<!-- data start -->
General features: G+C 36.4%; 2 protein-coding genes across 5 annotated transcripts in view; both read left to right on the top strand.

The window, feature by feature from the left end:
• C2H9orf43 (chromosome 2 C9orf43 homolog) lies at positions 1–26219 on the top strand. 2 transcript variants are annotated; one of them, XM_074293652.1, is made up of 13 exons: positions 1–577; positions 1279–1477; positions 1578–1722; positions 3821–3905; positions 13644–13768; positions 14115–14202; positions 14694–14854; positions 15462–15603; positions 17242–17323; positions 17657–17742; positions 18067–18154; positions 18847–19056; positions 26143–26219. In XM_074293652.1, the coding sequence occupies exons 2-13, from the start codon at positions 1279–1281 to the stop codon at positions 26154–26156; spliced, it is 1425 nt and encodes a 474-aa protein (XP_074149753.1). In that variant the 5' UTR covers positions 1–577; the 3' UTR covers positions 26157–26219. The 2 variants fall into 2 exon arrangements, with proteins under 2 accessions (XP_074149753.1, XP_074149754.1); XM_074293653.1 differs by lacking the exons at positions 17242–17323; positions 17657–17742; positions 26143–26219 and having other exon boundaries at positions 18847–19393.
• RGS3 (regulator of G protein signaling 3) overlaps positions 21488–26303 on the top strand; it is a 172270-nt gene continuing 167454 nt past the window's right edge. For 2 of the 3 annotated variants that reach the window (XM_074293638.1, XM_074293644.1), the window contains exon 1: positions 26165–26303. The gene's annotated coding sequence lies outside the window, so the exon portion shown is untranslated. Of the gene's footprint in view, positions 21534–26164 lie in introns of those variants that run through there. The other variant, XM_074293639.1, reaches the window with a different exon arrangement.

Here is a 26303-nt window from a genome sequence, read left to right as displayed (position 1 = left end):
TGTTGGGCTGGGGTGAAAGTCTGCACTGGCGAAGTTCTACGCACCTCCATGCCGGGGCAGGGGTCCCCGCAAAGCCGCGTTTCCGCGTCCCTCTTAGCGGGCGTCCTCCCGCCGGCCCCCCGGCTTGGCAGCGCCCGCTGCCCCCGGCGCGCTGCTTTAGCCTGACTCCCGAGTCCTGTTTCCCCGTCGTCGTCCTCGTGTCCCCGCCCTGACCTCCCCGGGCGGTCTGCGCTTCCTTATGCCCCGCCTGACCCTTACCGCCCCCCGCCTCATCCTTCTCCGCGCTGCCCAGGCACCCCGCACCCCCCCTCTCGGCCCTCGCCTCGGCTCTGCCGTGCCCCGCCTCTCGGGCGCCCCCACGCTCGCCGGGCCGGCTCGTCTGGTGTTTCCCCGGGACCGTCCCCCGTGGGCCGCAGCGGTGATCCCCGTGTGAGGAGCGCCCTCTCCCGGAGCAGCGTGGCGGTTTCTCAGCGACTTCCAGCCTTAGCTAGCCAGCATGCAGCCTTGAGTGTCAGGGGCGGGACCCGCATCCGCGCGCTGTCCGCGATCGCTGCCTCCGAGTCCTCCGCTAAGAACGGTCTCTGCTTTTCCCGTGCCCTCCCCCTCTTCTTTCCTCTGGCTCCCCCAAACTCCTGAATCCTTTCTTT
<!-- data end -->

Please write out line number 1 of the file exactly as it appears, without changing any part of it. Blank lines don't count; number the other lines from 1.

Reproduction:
General features: G+C 36.4%; 2 protein-coding genes across 5 annotated transcripts in view; both read left to right on the top strand.